Written by Tom Beckford
Junior Account Executive
On Thursday, the Bank of England’s (BoE) Monetary Policy Committee voted 7-2 in favour of the first UK interest rate rise since July 2007. Previously at 0.25%, yesterday’s decision saw rates reach a more modest 0.5%, still the second lowest on record.
BoE Governor Mark Carney has outlined the intentions of the Committee to deliver rate rises within the next three years, if current economic forecasts prove to be accurate. But what does this mean for homeowners, renters and first-time buyers?
Those with mortgages are the least likely to be affected or concerned by the rate rise. Nearly 60% of households have seized the opportunity to fix their repayments, with interest rates remaining low in recent years. If, as is predicted, rates reach 1% by 2020, the impact will be phased and households given plenty of time to prepare.
Instead, the private rented sector will bear the largest brunt of the increase. Landlords with buy-to-rent mortgages will be under rising pressure, especially in the wake of additional regulation and recent stamp duty increases. London rental prices have increased by 23.3% since 2011, and further increases would undoubtedly anger residents.
John Goodall of Landbay believes that the BoE’s move “could fire the starting gun for an increase in residential rents”, however this temptation will need to be carefully balanced against the risk of losing tenants and need to maintain property occupation.
Already hard-pressed renters will feel hard done by if this scenario comes to fruition, as landlords were reluctant to drop rents in line with interest rates after the financial crash. Many will see a rent increase as unjustified given the industry’s record in the recent past, whilst those receiving Local Housing Allowance (LHA) will see their budgets squeezed further due to the recent LHA cap.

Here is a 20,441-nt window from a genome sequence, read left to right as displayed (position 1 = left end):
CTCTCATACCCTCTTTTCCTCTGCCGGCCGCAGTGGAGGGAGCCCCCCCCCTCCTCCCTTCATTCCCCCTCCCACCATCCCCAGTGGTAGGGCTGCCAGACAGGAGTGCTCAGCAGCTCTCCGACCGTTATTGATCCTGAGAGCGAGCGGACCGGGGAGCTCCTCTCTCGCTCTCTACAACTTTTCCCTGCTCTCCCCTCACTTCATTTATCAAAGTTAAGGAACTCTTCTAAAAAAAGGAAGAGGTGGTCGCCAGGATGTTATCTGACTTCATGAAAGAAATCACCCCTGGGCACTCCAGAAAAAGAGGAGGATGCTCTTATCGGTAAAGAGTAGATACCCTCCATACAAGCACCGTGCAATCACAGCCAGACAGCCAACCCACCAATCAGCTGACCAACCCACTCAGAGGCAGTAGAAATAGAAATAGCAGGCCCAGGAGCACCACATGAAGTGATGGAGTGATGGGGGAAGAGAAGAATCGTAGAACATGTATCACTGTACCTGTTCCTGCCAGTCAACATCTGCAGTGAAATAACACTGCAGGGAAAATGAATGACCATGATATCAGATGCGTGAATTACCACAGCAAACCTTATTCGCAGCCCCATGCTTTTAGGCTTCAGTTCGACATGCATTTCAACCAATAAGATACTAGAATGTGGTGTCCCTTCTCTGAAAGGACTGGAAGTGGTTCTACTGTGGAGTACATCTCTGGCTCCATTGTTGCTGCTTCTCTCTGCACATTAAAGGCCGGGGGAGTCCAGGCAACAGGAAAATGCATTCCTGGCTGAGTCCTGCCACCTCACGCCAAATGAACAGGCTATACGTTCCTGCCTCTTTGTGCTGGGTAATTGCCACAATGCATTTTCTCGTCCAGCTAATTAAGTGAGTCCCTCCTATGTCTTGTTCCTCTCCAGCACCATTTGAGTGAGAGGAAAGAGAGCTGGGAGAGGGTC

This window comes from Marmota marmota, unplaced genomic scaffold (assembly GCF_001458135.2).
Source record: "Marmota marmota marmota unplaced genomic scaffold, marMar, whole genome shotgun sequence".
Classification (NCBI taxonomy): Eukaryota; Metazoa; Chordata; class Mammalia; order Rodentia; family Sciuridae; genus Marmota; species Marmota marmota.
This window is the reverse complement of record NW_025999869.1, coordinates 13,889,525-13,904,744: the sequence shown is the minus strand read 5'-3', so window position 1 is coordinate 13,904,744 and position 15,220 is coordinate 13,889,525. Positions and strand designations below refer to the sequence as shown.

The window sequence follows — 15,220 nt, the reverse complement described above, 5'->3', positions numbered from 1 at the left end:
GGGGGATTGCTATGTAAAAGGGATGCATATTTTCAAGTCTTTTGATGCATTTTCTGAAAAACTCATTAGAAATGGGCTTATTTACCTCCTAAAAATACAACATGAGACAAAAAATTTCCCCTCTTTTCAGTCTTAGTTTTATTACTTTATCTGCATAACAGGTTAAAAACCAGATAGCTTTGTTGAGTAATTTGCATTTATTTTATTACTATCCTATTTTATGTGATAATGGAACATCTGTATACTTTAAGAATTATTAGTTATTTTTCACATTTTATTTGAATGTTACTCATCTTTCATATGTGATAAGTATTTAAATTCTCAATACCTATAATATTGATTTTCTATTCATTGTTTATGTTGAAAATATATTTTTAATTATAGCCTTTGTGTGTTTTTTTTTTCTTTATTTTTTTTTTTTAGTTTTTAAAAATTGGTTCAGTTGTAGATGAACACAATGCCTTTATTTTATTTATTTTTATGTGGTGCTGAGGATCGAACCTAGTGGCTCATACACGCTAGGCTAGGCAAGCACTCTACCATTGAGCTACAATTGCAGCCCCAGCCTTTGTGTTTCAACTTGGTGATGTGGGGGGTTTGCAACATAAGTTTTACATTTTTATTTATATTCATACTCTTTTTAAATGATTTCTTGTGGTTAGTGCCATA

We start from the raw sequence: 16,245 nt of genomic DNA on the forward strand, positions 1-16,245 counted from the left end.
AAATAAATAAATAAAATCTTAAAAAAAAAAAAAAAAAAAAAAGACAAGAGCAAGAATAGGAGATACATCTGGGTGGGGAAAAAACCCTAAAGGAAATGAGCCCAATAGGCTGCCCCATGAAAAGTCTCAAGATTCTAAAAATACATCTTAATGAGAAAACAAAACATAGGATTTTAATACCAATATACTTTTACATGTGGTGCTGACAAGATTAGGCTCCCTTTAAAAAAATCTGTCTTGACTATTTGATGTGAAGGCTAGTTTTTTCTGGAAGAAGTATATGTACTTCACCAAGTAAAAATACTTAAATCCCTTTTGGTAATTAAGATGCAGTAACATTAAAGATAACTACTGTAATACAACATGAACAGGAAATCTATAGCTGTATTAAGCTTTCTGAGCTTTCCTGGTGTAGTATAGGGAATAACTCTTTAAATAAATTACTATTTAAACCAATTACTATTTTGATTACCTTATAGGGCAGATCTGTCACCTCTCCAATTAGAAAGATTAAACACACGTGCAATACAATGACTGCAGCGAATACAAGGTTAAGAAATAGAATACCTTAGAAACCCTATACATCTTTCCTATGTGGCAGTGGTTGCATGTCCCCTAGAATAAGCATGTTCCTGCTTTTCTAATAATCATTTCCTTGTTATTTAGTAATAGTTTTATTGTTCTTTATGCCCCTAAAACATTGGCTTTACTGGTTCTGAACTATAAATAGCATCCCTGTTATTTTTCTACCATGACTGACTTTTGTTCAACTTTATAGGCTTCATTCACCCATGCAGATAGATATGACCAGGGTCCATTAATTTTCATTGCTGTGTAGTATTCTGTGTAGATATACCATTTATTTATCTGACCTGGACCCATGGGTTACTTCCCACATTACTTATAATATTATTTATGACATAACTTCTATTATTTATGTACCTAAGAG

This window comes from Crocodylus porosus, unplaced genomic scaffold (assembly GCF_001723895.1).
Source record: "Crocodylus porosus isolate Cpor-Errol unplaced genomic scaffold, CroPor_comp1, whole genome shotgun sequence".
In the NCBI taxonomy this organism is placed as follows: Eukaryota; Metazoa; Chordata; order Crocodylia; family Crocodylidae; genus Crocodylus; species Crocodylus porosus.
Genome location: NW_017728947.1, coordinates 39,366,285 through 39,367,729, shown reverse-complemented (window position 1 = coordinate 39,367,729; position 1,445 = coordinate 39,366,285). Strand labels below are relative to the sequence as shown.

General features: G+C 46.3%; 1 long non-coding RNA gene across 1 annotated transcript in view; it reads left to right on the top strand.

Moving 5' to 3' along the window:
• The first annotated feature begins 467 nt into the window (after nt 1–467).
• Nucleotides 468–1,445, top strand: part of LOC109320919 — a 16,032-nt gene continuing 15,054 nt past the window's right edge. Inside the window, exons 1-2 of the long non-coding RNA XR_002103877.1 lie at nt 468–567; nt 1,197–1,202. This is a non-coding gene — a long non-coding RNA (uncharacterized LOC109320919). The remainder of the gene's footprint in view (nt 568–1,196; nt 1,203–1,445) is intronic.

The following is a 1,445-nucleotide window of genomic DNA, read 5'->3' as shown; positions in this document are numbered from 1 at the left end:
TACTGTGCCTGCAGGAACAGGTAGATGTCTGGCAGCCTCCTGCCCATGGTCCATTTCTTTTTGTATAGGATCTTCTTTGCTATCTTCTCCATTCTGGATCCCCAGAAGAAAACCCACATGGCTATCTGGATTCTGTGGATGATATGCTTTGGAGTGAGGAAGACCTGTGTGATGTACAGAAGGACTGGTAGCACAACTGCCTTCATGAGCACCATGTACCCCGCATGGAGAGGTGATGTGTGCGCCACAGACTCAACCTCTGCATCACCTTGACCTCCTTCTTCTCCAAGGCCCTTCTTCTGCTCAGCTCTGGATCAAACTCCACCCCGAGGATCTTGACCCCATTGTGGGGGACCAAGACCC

First time buyers hoping to see a drop-in property prices will be left disappointed, with advice to purchase as soon as possible remaining unchanged. Those in the final stages of saving for a property purchase will see a short-term benefit, as interest rate increases will be passed on to savers quicker than by mortgage lenders. In the long term, a series of interest rises may impact “access to mortgages, making it harder for first time buyers to get on the ladder”, according to Dean Clifford of Great Marlborough Estates.
Regardless of their position within the property sector, households will notice little immediate difference. The BoE is conscious of the economic impact that a series of incremental rate rises will have, and has therefore provided families with sufficient time to make the necessary financial adjustments for the coming years.